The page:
Wednesday, February 1, 2012

Opening A Door to International Discovery, On Stage and Off

“What is it like for you to act in a country so far away from your home?” an elementary school student asks the performer on stage, leaning forward in his chair. As the moderator for a post-performance talk-back of Stella Den Haag’s Rumplestiltskin, I was struck by the sincerity of the question, and the dialogue between artist and audience that followed. As I listened to the Dutch actors respond about their personal experiences performing abroad, I realized that the impact of international performance presented to a New York audience extends far beyond the content of the show. Don’t get me wrong, the latest international offerings at The New Victory from the Netherlands, the Zoem New Dutch Theater festival, represent some of the most exciting performances for young audiences in the world, offering imaginative storytelling and demonstrating innovation in both content and form. But in addition to the actual show, the international exchange that occurs between a New York City student and a foreign performer is an incredibly valuable educational and cultural experience in itself. These moments offer students a window outside of their neighborhood and a glimpse into the lives of people from around the globe, expanding their world view and breaking down barriers of language and cultural difference.

One of a Kind Photo: Eyal Landesman
Sometimes, the content of the actual performance allows the audience to understand the experiences of a different culture. A few years ago, Nephesh Theater’s One of a Kind told the often overlooked story of Ethiopian Jews and their struggle to find freedom by emigrating to Israel. The show was performed by actors who experienced this trial first-hand, adding personal meaning to the show. Both at the theater and during in-classroom workshops, the show struck a personal chord for students who made connections between the performance and their families' histories. During a reflection in a workshop, one student shared that the main character’s journey reminded him of his own grandparent’s struggle during the Holocaust. For a group of students at MS 324, the show sparked an unexpected sharing of personal stories of immigration in their own lives and the lives of their families, and their teacher was struck by their honesty and openness.

During the following season, Dodgy Clutch’s Elephant offered an African folktale performed by a cast of South African and British performers. The show was a mash-up of cultures and artistic forms that allowed the audience to experience the show on two levels: the emotional story and artistry of the performance and the cultural blending within the acting company. The student response at Manhattan International High School was particularly overwhelming. As a school that draws students from literally around the globe, and with many of its students brand new to the country, Manhattan International is a melting pot where students from diverse backgrounds collaborate. Not only were the students excited by the representation of African culture on a stage on 42nd Street, but the show’s creative team embodied the type of cultural exchange that is inherent in their school community. This experience inspired the students at Manhattan International to create a performance at the end of the year that reflected their own cultures and lives.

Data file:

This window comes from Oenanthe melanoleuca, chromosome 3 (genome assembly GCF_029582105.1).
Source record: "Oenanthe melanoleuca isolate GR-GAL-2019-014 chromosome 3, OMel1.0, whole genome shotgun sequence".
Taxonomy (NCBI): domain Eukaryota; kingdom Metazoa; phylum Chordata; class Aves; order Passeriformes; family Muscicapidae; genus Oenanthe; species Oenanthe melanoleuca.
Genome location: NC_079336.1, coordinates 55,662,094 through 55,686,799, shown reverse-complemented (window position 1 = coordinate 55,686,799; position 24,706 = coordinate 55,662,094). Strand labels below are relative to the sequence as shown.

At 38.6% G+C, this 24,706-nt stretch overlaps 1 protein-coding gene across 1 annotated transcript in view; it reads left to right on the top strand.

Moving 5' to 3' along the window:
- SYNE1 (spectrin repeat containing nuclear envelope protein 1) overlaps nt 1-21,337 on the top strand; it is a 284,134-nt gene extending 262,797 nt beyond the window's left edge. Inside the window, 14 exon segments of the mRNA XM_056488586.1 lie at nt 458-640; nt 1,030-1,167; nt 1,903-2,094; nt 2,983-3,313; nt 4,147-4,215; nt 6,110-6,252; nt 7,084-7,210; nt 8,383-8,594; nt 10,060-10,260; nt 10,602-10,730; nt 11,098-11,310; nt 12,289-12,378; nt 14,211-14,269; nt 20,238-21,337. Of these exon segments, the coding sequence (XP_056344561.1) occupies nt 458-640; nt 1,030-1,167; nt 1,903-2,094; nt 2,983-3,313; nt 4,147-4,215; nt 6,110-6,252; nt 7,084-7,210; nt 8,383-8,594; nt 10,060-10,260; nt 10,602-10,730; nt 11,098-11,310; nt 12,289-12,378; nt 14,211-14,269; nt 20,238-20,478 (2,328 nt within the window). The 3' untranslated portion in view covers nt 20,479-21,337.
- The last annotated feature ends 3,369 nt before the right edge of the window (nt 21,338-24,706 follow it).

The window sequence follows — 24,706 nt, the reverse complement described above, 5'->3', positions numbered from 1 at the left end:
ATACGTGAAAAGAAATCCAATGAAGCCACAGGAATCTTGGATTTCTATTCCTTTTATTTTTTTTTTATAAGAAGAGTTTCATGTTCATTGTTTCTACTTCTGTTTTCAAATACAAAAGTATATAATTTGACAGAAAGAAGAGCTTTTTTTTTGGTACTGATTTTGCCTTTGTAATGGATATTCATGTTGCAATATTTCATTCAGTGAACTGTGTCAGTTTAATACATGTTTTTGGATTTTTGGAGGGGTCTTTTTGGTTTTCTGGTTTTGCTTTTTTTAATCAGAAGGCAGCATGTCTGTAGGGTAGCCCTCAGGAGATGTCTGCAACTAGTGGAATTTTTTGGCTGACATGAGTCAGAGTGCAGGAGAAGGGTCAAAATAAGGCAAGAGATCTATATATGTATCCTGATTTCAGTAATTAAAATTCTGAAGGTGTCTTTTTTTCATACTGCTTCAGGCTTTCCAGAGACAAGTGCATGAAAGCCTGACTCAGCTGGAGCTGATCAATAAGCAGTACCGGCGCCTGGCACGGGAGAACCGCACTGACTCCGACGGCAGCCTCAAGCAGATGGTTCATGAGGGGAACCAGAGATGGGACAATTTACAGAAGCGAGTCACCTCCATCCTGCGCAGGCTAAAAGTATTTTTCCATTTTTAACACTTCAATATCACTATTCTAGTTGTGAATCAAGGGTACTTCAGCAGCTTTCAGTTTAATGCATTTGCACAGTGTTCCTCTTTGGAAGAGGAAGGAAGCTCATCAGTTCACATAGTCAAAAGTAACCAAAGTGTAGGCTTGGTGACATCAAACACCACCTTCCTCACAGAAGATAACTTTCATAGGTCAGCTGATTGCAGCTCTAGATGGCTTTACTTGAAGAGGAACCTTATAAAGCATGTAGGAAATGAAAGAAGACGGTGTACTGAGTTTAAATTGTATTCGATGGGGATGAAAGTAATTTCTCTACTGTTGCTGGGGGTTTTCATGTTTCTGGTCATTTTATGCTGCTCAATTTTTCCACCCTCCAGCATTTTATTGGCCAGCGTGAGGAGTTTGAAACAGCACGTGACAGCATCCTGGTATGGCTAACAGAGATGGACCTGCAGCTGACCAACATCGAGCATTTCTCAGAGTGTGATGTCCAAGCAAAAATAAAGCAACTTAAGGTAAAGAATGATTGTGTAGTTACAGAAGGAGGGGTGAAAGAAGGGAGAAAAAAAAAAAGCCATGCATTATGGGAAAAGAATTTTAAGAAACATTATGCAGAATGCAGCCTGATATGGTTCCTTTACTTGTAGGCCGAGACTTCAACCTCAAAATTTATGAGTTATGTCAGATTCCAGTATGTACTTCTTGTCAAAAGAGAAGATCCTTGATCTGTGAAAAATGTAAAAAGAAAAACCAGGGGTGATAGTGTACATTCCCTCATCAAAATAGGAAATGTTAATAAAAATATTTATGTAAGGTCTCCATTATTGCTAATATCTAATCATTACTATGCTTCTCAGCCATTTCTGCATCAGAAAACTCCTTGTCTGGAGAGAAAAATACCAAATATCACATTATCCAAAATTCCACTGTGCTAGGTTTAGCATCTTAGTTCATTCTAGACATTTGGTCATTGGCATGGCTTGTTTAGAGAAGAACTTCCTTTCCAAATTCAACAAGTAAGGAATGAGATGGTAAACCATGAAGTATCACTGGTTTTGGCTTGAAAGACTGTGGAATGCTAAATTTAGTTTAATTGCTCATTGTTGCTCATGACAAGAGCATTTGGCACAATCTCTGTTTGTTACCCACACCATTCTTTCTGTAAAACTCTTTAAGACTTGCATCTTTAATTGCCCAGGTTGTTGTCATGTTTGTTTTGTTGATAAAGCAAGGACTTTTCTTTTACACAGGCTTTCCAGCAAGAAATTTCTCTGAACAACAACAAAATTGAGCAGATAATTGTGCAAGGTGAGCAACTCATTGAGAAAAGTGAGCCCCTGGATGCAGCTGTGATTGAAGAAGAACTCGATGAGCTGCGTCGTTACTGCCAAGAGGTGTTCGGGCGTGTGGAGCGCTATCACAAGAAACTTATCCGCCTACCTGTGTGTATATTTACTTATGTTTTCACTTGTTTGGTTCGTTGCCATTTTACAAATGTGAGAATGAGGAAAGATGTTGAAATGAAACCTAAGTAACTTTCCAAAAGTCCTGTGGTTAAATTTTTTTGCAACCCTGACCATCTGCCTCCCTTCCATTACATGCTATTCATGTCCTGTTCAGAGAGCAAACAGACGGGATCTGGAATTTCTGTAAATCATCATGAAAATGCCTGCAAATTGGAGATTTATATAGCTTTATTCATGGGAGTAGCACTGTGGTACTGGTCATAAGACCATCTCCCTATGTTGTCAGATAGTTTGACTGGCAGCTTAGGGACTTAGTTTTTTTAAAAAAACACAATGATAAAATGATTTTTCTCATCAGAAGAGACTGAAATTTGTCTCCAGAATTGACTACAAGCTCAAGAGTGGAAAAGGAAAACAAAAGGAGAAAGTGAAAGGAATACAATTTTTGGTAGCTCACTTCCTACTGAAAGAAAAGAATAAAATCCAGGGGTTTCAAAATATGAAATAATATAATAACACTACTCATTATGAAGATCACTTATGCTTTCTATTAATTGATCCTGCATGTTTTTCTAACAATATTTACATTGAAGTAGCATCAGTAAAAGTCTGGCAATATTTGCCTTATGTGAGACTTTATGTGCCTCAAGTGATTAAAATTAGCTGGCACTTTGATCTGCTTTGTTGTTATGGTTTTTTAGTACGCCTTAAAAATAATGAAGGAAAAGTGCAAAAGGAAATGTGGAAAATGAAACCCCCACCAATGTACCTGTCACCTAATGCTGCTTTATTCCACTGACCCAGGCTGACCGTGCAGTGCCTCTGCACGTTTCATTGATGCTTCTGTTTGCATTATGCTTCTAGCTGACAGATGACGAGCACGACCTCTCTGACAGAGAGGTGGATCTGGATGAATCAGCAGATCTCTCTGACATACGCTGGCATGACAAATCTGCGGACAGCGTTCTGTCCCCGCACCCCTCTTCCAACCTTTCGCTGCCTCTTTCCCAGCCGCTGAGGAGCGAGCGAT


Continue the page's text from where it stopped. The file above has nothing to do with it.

These profound connections don’t only happen around performances with strong narratives. Often the most exciting interactions happen without the need for language. While watching Untapped!, New York City students watched as an art form that originated in New York (hip-hop) was reinterpreted by Australian performers from the other side of the globe. The students not only had a blast at the show but recognized that a local art form had migrated all the way around the world and made it back to New York for this performance. In the multi-cultural landscape of New York City, these international associations are not always a foreign experience for our students, but rather a chance for recognition and reunion. During a recent talkback after Cirque Shanghai’s BAI XI, the performers were shocked when an entire section of the audience understood their native language of Mandarin, and they could communicate with these students without the translator. The students were so excited to speak directly to the performers and see their cultural history represented on stage.